The Holy See
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New York
Thursday, 12 October 2006


New Partnership for AfricaÂ’s Development:
progress in implementation and international support"


Madam President,

Since its adoption five years ago, NEPAD has stood as a guide for the various initiatives that have been implemented in order to fulfil the promises that were made to the people of Africa.

NEPAD has been particularly welcome because it has been an African-owned and African-led process that reflects a common African vision and shared commitment to eradicating poverty and to placing countries, both individually and collectively, on the path to sustainable growth and development. Those objectives are in line with the international commitments to achieve the MDGs, and in particular to halve extreme poverty by 2015.

It is also valuable because it is the first properly African development framework to have gained such ground. The strength of this initiative is, in fact, its ability to conjugate partnership between AfricaÂ’s governments and her peoples as well as with the private sector and civil society. This is why my delegation believes there is an urgent need for ongoing creativity in this field. A radically new direction is called for in conjunction with the NEPAD initiative: there is a need to create new forms of solidarity at bilateral and multilateral levels through a more decisive commitment on the part of all, with the complete conviction that the well-being of the peoples of Africa is an indispensable condition for the attainment of the universal common good.

Achieving this goal calls for a new political culture, especially in the area of international cooperation. The slowness in honouring ODA commitments, the still unresolved question of some foreign debt and the reluctance to give countries concerned special consideration in international commercial relations all need to be addressed urgently. Today, more than ever, a decisive condition for bringing peace to the world is an acknowledgement of the interdependence between wealthy and poor countries, so that development will be understood as a task common to us all; otherwise, it may undergo a process of regression even in zones marked by progress until now. The Holy See is therefore pleased to see some of these concerns echoed in the report now before us.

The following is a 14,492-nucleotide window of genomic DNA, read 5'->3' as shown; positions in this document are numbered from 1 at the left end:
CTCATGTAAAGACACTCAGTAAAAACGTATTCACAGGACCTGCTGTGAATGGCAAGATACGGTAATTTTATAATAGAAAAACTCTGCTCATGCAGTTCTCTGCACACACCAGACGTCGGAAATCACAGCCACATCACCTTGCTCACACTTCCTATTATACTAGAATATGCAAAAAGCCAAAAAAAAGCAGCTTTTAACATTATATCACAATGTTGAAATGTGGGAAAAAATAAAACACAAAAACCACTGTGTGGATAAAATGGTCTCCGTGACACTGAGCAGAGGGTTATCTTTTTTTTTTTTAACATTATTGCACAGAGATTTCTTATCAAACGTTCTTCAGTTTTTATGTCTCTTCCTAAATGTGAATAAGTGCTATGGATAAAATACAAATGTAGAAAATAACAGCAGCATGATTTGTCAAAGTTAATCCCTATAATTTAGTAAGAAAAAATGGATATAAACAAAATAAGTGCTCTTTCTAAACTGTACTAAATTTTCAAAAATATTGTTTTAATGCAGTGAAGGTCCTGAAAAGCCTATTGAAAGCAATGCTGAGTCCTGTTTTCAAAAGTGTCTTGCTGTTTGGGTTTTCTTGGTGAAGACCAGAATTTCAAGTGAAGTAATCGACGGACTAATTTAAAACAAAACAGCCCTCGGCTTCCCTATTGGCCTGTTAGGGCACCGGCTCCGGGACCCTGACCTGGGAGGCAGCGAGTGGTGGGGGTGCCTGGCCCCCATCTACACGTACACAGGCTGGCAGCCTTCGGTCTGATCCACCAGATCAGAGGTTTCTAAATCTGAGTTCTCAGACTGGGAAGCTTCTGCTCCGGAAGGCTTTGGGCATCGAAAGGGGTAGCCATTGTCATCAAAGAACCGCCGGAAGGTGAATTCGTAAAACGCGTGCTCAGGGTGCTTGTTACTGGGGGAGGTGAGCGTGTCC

As a means to help build international cooperation and strengthen solidarity, my delegation again calls upon governments to honour the promises that they made with regard to debt relief or forgiveness as well as the timely fulfilment of the pledge of devoting 0.7% of GNP as ODA. It is through these sorts of programmes that governments can begin to focus on providing funds for necessary infrastructure and for social and economic development programmes.

Other issues rightly addressed in the report of the Secretary-General concern the need for educational opportunities for both girls and boys, as well as literacy programmes that are essential in achieving development goals.

Furthermore, the Holy See recognizes the importance of protecting the natural environment as a means of exercising humanityÂ’s stewardship of creation and safeguarding the riches of the earth for future generations.

Madam President, the promising developments of the past year have shown that there is fresh momentum in support of AfricaÂ’s development. The NEPAD programme of action consists of a set of priorities aimed at making a discernible impact in restoring stability and growth in Africa. Effective implementation of the priorities of the partnership is key to realizing its promise. The opportunity this provides must be grasped by African leaders and all their development partners as they work to turn pledges into action.

Thank you, Madam President.